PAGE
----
Fentanyl, a Growing Problem

In 2015, there were 135 fentanyl fatalities in California according to the state’s Department of Public Health. In 2016, this figure rose to 234. Between 2011 and 2013, fentanyl-associated deaths numbered 40 in L.A County, and in 2014 and 2015, they numbered 62 and 46, respectively. The L.A. Department of Public Health says these low figures can be misleading. Fentanyl is often difficult to detect in standard tests. Moreover, when doctors treat overdose patients, they are looking for the more obvious opioids. Additionally, many hospitals are not equipped with the necessary technology to properly detect fentanyl. To further complicate the issue, fentanyl is being combined with heroin and other illegal opioids so that people are actually unaware that they are using fentanyl.  

Heroin and fentanyl are dangerous opioids and it’s important to know what they are as well as the risk factors involved in taking them.

What is Heroin?

Heroin is an illegal opioid drug that comes from morphine, a natural chemical derived from the poppy plant. Morphine is used in the treatment of chronic pain. Heroin, a central nervous depressant that easily slows down vital bodily functions such as breathing and heart rate, is often abused with a variety of other drugs and alcohol, which serves to increase its potency. 

What are the risk factors associated with heroin?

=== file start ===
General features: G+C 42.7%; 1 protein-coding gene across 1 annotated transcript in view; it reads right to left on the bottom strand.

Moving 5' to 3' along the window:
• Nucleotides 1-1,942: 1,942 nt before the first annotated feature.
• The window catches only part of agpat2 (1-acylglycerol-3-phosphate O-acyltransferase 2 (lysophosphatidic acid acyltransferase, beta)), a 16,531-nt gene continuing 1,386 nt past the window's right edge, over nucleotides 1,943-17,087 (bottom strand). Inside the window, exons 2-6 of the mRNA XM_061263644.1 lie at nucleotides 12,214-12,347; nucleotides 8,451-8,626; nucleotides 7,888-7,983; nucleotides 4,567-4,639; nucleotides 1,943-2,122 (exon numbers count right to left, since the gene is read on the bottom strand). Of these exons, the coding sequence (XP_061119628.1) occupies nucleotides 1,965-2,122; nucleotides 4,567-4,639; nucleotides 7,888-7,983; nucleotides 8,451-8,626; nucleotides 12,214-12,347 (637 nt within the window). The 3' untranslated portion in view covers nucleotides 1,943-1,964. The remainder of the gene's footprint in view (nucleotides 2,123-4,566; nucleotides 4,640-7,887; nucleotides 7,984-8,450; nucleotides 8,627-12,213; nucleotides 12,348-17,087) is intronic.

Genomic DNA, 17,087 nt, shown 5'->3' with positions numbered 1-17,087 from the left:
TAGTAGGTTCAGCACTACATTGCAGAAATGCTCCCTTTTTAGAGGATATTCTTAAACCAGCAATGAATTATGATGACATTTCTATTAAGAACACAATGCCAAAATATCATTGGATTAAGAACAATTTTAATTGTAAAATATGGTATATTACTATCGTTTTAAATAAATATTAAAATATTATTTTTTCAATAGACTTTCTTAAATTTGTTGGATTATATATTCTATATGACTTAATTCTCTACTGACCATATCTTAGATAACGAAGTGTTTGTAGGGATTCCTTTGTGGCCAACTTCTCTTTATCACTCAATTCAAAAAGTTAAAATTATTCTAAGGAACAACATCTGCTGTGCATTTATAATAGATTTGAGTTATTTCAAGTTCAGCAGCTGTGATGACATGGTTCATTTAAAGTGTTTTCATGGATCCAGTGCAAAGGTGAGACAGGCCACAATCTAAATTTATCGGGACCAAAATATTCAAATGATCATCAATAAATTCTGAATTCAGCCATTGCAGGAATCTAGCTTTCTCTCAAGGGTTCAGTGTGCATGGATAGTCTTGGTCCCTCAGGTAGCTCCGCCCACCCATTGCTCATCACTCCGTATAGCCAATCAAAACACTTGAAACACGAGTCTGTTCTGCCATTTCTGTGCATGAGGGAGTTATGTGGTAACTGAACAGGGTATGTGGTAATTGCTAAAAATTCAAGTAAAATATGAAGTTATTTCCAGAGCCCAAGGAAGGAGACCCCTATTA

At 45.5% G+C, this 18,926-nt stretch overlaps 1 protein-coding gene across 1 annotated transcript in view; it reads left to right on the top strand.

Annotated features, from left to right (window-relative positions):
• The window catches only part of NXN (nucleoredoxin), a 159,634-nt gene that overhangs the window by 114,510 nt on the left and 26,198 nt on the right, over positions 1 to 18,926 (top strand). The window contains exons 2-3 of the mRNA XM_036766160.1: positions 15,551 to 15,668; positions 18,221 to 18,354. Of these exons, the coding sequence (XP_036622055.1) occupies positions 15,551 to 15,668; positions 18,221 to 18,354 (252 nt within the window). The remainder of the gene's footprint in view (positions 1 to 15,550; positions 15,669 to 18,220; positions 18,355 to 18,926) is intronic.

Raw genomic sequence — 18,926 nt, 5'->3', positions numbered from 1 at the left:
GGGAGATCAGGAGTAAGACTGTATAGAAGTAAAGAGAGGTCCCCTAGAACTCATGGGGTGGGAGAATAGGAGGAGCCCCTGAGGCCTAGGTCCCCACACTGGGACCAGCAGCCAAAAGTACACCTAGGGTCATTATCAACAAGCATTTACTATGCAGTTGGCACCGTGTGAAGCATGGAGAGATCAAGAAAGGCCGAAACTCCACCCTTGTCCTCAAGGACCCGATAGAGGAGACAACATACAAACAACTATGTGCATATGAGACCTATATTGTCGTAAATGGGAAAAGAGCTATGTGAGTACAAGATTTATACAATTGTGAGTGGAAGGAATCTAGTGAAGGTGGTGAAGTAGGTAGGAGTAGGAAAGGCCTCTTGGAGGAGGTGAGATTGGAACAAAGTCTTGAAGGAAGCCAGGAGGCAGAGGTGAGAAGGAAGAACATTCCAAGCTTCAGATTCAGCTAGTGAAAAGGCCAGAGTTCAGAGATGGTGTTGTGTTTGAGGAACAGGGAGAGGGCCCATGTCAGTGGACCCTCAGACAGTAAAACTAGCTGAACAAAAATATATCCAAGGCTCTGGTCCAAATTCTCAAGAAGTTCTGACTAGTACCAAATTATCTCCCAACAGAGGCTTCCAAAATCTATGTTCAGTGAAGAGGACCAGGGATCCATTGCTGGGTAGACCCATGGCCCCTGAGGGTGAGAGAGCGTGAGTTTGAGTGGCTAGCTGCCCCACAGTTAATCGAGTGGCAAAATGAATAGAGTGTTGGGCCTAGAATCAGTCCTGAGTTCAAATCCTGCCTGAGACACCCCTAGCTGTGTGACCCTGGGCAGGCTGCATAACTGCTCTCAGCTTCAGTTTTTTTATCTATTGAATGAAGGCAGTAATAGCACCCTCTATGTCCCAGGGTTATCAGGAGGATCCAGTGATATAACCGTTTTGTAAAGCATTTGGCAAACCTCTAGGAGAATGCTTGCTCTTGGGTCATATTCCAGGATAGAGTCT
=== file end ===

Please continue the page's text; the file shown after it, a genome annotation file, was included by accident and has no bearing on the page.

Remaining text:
Heroin is extremely addictive. Regular users can very rapidly become tolerant to heroin. This means they will increasingly need it more often and in higher doses to achieve the high they want, making the risk of an overdose all the more likely.

When people have overdosed on heroin, their breathing becomes slow and it may stop altogether. The overdose in fact lowers the amount of oxygen getting to the brain, leading to coma, brain damage, or death.

The long-term effects of heroin abuse can cause complications in virtually every area of an addict’s life. The long-term effects of heroin abuse are variable, based upon length of abuse, amount used, purity of the heroin, prior risk-taking behaviors, as well as individual genetic makeup. The most common effects of heroin abuse include:

  • Addiction
  • Collapsed veins
  • Pericarditis
  • Infection of heart valves
  • Liver disease
  • Lung disease
  • Pneumonia
  • Cellulitis
  • Abscesses at injection sites
  • Strokes
  • Heart attacks
  • Seizures
  • Suicide
  • Accidental overdose
  • Death

What is Fentanyl?